The article to which I am responding can be found here: http://www.patheos.com/blogs/faithwalkers/2012/07/why-ive-stopped-singing-in-your-church/
A friend at church asked me to respond to this article, and I thought it would be good to post my response to him publicly. I am interested in your thoughts, both on Bill’s article and on my response!
The author’s issues are that modern worship songs are simple and repetitive, and that many worship leaders prefer using modern worship songs (and/or modern instrumentation). His patronizing language is unnecessary and hurts his cause—maybe he’s just trying to lighten the mood?—but I agree with his points.
These points, while true, are pretty vaporous to me. Of course modern worship leaders are going to prefer modern songs, and of course they’re going to take old lyrics/melodies and set them to modern music. Why wouldn’t they? They’re modern people. Regarding “truth-less” songs and those “written for children,” I’d say that while some songs are distractingly simple and repetitive, many are not. The recent explosion of Christian worship music is a blessing, not a curse, and his exaggeration injures his credibility.
To the issue of not using enough hymns, it sounds like he has an authority problem… either that or he’s making an incredible assumption about every church. If the latter, he’s just wrong. If the former, he should go to his church’s pastors/elders and ask what they think about the current song selections and work through their answer.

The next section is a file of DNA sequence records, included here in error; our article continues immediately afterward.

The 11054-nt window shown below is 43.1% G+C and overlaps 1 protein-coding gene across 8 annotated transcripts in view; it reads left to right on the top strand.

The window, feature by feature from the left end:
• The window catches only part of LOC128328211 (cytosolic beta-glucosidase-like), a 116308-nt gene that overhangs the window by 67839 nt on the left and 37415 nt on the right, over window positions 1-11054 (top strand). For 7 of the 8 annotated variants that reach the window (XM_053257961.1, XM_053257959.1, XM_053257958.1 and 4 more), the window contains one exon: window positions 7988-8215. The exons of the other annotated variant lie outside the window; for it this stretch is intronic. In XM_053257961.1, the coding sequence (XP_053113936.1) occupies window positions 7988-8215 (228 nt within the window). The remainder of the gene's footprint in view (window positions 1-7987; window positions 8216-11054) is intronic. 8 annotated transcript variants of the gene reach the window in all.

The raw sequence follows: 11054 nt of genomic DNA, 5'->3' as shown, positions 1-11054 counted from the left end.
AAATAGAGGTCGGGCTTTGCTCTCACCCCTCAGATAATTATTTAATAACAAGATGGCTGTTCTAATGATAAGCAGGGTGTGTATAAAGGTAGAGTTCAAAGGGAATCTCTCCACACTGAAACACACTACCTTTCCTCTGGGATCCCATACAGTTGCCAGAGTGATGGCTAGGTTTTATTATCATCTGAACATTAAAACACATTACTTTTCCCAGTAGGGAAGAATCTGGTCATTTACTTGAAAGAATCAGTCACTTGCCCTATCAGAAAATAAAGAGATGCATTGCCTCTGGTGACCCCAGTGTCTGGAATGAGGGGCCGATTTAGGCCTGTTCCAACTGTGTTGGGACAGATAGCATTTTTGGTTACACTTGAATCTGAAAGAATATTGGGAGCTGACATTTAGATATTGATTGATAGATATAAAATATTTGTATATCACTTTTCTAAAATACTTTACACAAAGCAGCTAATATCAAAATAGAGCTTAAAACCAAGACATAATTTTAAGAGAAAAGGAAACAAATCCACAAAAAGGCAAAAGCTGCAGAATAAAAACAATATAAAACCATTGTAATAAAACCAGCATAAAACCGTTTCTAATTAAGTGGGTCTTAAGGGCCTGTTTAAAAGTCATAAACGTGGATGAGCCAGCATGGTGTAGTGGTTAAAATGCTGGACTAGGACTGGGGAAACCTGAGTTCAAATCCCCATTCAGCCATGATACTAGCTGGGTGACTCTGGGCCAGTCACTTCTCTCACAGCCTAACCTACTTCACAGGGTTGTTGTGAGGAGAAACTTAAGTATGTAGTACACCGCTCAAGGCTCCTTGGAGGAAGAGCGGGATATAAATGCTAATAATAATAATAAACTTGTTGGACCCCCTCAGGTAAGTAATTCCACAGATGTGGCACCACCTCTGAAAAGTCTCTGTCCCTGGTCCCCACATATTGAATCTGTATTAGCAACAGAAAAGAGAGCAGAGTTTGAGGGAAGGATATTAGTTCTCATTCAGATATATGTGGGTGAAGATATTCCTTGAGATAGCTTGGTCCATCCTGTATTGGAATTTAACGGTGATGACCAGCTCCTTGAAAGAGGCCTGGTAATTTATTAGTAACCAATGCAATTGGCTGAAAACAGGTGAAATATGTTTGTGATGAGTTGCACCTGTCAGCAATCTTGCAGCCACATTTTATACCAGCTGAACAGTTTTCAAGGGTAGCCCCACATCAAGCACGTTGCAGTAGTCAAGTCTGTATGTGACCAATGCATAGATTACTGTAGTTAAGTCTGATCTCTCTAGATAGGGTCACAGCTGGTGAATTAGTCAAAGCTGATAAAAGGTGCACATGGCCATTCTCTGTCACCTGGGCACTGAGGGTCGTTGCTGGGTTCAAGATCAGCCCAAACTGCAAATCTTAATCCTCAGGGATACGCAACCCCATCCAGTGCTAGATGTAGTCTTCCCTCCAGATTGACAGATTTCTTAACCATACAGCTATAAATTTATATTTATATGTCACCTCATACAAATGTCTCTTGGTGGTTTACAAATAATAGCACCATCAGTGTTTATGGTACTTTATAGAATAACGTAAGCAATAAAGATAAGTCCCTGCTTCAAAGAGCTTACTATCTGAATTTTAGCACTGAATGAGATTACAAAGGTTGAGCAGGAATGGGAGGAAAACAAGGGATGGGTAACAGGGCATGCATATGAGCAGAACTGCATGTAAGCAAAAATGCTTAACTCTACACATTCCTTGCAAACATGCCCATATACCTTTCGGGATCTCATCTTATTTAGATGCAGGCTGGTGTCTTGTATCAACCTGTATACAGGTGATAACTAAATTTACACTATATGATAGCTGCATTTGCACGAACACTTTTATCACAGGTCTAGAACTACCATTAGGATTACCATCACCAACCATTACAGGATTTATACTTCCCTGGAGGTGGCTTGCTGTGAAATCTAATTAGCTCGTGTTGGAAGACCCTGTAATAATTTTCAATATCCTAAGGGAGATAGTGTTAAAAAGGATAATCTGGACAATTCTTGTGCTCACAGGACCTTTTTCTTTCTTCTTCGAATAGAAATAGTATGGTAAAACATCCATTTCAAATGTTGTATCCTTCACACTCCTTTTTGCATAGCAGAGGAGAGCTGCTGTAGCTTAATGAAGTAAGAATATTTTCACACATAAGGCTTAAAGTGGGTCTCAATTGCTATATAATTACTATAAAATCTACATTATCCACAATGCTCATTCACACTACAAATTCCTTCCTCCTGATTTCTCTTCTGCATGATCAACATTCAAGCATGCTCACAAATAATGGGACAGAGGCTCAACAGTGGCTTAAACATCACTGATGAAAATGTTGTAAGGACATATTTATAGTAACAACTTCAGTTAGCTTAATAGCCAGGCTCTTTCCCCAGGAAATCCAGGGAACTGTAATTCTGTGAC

Regarding changing chords and tempo to make sense to the modern ear, I believe Luther, Wesley, and many others would roll over in their grave if they knew there existed a group of believers who pushed for hymns to be cryogenically frozen in the 19th/20th century—especially if those believers referred to that petrification as “timelessness.” (Usually people think the “right” way to do something is the way they grew up doing it… when related to church issues, I’ve heard it called “baptizing your preferences”).
Two responses outside of his particular points:
1. Corporate worship shouldn’t be a person’s primary outlet for Christian singing. I already assume it’s not their only outlet. He’d probably agree with this, but it seems like he has a lot—a LOT—riding on those 5 or 6 songs on a Sunday morning. If every person in his congregation expected to get what they wanted out of every service, then no service, pastor, or church could ever match up. Not in a 10-person church, and certainly not with a few hundred people.
2. Worship (and I don’t mean “music”) isn’t about what a person gets out of it; it’s what they put into it. He might argue he can’t put anything into it because he can’t sing, but that’s silly. I would tell him about a time I visited a Vietnamese church, and although I couldn’t read the words or understand what they were saying as they sang, just listening to the others was an act of deep, deep worship for me. One of the deepest in my life.
I would hope that Bill’s private singing and maturity in Christ would let his corporate worship times be similarly sublime. And I would hope that his church’s worship leader would draw from the rich bank of songs from today and from ages past.